SKIF, itself, is based in Tokyo, Japan, and is headed by Master Hirokazu Kanazawa, a tenth (10th) degree black belt ("dan") and by a board of directors. SKIF was founded by Master Kanazawa in 1977 and it is now the largest Shotokan-style karate educational organization in the world, with branches in over 90 countries.

Master Kanazawa is one of the most revered karate instructors in the world, and he is widely considered Shotokan karate's finest technician. He was a direct student of Shotokan karate founder, Master Gichin Funakoshi. Although he has a reputation for superb karate technique, Master Kanazawa is also highly respected and admired for his fine character and his ability to pass on the spiritual and moral essence of karate-do to his students of all ages and, particularly, to children. Master Kanazawa has also authored numerous Karate training books and produced several highly acclaimed training videos and DVDs. As such, he is a very popular karate instructor and constantly travels throughout the world to provide instruction to his students.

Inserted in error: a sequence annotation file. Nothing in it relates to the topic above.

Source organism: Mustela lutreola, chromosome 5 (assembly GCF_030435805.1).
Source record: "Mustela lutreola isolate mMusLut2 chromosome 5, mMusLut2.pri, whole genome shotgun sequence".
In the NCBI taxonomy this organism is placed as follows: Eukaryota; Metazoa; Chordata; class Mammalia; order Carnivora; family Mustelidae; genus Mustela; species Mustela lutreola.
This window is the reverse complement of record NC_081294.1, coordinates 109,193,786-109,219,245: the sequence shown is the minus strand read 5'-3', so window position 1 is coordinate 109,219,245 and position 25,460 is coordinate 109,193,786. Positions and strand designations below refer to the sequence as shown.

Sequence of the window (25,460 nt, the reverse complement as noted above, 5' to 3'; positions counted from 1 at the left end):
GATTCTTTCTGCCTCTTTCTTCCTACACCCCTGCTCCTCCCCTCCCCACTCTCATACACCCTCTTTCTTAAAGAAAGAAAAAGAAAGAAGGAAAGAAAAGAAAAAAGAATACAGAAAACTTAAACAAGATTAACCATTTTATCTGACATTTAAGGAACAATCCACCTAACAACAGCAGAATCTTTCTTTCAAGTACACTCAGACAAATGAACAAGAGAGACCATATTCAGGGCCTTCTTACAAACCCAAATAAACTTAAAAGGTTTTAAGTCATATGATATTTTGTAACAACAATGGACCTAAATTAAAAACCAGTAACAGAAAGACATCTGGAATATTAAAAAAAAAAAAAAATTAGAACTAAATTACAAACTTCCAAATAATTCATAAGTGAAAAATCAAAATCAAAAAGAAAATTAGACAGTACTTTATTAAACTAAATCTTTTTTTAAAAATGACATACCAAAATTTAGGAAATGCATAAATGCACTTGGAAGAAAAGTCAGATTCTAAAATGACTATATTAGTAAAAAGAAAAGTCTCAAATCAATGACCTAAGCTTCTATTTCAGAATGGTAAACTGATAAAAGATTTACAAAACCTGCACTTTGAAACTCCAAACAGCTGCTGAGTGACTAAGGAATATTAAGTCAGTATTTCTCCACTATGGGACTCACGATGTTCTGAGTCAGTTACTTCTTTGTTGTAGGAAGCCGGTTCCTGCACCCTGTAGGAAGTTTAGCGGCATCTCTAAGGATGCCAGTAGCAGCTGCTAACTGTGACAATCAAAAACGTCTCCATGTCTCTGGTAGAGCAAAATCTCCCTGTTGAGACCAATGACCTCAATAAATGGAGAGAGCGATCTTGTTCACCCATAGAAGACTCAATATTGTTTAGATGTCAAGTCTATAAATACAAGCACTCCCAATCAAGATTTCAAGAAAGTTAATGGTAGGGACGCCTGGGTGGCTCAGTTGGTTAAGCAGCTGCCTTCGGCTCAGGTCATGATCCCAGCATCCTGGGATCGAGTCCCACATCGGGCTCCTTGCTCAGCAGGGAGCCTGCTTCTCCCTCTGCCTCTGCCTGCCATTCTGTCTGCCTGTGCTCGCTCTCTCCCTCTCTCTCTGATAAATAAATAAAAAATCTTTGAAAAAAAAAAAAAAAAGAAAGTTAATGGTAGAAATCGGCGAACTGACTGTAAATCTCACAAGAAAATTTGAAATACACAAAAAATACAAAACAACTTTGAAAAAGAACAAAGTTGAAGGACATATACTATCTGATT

When Master Kanazawa formed the SKIF in 1977 he established a unique system of teaching Shotokan karate-do. The "SKIF system" is a well organized and structured system of training that is both scientific and spiritual. On the spiritual side, the following karate training precepts ("dojo-kun"), passed down from Master Funakoshi, are very important and must be followed by all members of SKIF:

      1. To strive for perfection of character;
      2. To defend the paths of truth;
      3. To foster the spirit of effort;
      4. To honor the principles of etiquette; and
      5. To guard against impetuous courage (maintain humility and self-control).